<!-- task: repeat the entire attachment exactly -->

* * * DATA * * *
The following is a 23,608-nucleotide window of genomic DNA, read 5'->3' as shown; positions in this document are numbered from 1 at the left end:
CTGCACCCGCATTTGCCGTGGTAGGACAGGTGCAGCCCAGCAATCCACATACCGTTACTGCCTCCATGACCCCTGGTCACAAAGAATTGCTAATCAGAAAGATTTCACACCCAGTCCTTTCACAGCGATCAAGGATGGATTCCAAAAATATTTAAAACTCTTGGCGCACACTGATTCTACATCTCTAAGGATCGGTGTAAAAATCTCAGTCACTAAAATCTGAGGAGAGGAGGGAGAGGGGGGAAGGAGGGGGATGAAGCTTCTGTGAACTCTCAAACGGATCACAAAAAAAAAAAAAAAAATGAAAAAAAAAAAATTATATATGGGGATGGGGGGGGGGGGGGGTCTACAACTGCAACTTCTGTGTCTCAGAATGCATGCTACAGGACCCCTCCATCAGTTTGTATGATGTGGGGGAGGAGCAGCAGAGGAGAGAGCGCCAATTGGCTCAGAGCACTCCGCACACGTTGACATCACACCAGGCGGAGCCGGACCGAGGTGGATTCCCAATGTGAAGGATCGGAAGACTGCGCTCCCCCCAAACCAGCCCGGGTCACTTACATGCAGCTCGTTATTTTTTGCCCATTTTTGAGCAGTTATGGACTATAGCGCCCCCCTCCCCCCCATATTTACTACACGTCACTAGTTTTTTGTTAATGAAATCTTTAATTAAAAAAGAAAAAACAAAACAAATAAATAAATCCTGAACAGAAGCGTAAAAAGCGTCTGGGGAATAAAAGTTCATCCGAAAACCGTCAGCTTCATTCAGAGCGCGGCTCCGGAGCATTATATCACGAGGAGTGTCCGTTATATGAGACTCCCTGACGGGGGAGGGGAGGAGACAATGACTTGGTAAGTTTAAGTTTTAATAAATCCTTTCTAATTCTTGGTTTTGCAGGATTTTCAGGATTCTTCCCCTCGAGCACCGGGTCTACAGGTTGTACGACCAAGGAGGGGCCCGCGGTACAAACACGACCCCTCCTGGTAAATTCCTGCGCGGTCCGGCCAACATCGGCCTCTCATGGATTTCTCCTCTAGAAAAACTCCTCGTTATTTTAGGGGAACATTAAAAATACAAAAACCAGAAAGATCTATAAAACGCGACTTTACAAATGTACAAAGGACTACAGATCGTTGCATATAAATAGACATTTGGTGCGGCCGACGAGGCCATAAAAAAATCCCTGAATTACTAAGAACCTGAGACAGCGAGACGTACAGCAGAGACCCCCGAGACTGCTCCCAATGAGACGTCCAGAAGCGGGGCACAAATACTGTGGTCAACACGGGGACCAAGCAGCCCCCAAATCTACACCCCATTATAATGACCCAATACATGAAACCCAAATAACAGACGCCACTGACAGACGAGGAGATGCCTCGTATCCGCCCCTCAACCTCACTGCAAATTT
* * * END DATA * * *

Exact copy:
The following is a 23,608-nucleotide window of genomic DNA, read 5'->3' as shown; positions in this document are numbered from 1 at the left end:
CTGCACCCGCATTTGCCGTGGTAGGACAGGTGCAGCCCAGCAATCCACATACCGTTACTGCCTCCATGACCCCTGGTCACAAAGAATTGCTAATCAGAAAGATTTCACACCCAGTCCTTTCACAGCGATCAAGGATGGATTCCAAAAATATTTAAAACTCTTGGCGCACACTGATTCTACATCTCTAAGGATCGGTGTAAAAATCTCAGTCACTAAAATCTGAGGAGAGGAGGGAGAGGGGGGAAGGAGGGGGATGAAGCTTCTGTGAACTCTCAAACGGATCACAAAAAAAAAAAAAAAAATGAAAAAAAAAAAATTATATATGGGGATGGGGGGGGGGGGGGGTCTACAACTGCAACTTCTGTGTCTCAGAATGCATGCTACAGGACCCCTCCATCAGTTTGTATGATGTGGGGGAGGAGCAGCAGAGGAGAGAGCGCCAATTGGCTCAGAGCACTCCGCACACGTTGACATCACACCAGGCGGAGCCGGACCGAGGTGGATTCCCAATGTGAAGGATCGGAAGACTGCGCTCCCCCCAAACCAGCCCGGGTCACTTACATGCAGCTCGTTATTTTTTGCCCATTTTTGAGCAGTTATGGACTATAGCGCCCCCCTCCCCCCCATATTTACTACACGTCACTAGTTTTTTGTTAATGAAATCTTTAATTAAAAAAGAAAAAACAAAACAAATAAATAAATCCTGAACAGAAGCGTAAAAAGCGTCTGGGGAATAAAAGTTCATCCGAAAACCGTCAGCTTCATTCAGAGCGCGGCTCCGGAGCATTATATCACGAGGAGTGTCCGTTATATGAGACTCCCTGACGGGGGAGGGGAGGAGACAATGACTTGGTAAGTTTAAGTTTTAATAAATCCTTTCTAATTCTTGGTTTTGCAGGATTTTCAGGATTCTTCCCCTCGAGCACCGGGTCTACAGGTTGTACGACCAAGGAGGGGCCCGCGGTACAAACACGACCCCTCCTGGTAAATTCCTGCGCGGTCCGGCCAACATCGGCCTCTCATGGATTTCTCCTCTAGAAAAACTCCTCGTTATTTTAGGGGAACATTAAAAATACAAAAACCAGAAAGATCTATAAAACGCGACTTTACAAATGTACAAAGGACTACAGATCGTTGCATATAAATAGACATTTGGTGCGGCCGACGAGGCCATAAAAAAATCCCTGAATTACTAAGAACCTGAGACAGCGAGACGTACAGCAGAGACCCCCGAGACTGCTCCCAATGAGACGTCCAGAAGCGGGGCACAAATACTGTGGTCAACACGGGGACCAAGCAGCCCCCAAATCTACACCCCATTATAATGACCCAATACATGAAACCCAAATAACAGACGCCACTGACAGACGAGGAGATGCCTCGTATCCGCCCCTCAACCTCACTGCAAATTT